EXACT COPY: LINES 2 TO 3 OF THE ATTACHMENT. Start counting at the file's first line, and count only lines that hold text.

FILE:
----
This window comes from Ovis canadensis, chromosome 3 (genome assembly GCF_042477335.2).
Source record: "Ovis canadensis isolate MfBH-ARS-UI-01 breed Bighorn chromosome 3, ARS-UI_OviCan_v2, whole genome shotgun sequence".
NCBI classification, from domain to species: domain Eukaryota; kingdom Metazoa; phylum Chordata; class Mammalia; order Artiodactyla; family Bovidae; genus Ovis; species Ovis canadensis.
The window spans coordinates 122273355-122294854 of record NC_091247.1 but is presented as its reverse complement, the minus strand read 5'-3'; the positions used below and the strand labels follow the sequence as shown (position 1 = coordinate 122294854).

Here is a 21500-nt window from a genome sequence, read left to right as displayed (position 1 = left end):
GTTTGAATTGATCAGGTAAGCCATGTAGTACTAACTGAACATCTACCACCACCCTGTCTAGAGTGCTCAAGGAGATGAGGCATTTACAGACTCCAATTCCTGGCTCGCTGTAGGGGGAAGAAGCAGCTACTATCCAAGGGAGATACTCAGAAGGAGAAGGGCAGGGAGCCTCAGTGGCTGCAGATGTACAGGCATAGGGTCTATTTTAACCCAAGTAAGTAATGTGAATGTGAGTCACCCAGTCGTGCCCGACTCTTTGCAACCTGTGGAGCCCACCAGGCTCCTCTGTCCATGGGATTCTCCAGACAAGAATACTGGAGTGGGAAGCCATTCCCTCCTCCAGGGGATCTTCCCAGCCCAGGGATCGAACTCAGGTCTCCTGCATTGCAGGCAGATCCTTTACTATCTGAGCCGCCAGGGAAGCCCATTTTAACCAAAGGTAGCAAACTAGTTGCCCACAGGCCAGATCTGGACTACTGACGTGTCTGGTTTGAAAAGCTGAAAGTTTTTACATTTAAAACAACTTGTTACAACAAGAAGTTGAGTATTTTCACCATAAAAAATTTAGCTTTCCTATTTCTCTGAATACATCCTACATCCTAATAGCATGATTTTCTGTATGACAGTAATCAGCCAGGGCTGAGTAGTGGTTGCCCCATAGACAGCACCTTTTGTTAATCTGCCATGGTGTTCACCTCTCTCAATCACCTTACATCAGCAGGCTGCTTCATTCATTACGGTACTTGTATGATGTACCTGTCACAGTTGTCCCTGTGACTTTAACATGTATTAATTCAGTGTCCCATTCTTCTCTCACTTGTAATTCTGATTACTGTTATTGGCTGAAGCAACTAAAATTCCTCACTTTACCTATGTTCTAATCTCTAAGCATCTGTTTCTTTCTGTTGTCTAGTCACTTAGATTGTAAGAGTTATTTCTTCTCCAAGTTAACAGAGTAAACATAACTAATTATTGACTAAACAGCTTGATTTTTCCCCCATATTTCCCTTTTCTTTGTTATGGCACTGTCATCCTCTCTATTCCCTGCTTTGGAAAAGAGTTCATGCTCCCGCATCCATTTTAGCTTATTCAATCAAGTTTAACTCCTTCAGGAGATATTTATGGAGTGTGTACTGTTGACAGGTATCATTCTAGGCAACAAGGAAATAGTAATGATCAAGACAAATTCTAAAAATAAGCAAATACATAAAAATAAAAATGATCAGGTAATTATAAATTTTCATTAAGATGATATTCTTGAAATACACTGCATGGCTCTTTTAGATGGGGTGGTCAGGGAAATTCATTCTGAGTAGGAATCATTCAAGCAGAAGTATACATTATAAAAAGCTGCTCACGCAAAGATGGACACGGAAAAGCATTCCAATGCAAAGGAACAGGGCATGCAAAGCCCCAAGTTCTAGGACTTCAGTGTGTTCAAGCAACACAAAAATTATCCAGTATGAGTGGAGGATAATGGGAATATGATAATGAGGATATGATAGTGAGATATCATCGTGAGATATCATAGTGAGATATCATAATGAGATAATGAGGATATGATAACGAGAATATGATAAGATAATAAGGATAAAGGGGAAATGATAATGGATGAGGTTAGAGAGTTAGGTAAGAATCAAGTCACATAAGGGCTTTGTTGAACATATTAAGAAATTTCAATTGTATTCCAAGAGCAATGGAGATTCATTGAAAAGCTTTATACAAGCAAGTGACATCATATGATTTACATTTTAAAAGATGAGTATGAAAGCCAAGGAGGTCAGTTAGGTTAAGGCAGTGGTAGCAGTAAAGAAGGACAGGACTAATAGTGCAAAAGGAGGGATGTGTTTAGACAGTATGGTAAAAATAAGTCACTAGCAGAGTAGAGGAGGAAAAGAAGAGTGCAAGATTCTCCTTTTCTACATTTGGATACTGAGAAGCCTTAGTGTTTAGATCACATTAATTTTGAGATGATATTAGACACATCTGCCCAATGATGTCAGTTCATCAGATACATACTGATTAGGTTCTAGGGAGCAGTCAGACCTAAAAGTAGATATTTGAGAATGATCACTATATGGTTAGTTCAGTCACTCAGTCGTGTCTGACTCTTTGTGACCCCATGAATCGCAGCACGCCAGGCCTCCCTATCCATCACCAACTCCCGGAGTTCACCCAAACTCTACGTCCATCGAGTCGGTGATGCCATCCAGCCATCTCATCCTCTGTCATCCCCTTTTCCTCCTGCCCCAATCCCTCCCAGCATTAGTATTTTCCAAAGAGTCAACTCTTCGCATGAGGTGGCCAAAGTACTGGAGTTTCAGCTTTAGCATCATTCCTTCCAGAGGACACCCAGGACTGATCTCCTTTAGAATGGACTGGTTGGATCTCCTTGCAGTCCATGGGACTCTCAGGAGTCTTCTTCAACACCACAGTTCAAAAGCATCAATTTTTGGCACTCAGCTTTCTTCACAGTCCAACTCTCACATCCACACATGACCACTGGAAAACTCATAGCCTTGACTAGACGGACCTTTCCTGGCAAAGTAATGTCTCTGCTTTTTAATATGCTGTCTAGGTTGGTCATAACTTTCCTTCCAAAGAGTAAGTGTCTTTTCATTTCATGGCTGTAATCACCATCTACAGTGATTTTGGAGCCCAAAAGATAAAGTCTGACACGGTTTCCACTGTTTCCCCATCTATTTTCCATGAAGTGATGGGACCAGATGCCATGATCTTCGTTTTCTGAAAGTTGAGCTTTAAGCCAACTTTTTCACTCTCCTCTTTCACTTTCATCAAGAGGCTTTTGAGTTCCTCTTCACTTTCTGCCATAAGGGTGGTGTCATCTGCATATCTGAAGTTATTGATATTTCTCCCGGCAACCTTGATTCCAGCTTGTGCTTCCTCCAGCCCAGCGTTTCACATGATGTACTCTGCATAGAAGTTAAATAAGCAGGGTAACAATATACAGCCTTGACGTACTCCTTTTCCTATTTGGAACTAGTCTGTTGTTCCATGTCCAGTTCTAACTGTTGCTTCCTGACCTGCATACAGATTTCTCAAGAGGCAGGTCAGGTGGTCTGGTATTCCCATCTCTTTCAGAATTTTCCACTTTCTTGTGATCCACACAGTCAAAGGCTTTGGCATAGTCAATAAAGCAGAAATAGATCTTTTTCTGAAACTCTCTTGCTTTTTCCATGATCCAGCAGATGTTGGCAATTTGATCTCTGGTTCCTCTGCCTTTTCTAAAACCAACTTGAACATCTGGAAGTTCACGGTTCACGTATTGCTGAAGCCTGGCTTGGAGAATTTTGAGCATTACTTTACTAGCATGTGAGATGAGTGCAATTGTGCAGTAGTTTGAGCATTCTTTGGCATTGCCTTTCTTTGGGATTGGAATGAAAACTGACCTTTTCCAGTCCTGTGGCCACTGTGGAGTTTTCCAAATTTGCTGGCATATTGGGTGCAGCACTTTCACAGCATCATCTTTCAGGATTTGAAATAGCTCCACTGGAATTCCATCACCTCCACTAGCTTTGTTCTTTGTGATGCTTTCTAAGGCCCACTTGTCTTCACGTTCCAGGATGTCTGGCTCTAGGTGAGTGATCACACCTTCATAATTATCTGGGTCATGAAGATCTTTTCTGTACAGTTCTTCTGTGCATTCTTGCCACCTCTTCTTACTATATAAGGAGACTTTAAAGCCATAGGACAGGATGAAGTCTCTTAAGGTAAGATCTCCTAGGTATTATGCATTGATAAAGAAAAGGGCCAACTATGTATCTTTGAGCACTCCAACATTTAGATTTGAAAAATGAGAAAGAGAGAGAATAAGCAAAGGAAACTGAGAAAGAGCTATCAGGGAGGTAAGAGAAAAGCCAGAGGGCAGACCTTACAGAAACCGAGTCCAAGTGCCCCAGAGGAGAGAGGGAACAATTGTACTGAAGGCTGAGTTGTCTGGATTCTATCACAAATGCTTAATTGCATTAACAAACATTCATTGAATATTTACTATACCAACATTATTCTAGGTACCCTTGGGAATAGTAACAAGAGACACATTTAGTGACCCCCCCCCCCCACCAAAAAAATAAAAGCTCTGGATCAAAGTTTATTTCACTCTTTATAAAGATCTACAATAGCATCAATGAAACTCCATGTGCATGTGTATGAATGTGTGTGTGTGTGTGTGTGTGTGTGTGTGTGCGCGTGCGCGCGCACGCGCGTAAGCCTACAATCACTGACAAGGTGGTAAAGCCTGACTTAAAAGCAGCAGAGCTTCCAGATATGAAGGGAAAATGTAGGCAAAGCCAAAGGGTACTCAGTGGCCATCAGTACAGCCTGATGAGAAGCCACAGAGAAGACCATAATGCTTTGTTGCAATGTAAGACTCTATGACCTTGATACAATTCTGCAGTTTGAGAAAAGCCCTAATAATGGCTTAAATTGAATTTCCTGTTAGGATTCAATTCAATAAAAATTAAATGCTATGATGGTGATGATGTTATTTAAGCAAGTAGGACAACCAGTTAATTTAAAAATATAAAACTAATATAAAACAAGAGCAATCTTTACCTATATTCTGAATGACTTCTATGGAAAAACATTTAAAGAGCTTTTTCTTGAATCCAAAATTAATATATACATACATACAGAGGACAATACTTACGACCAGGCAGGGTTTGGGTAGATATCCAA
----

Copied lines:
Source record: "Ovis canadensis isolate MfBH-ARS-UI-01 breed Bighorn chromosome 3, ARS-UI_OviCan_v2, whole genome shotgun sequence".
NCBI classification, from domain to species: domain Eukaryota; kingdom Metazoa; phylum Chordata; class Mammalia; order Artiodactyla; family Bovidae; genus Ovis; species Ovis canadensis.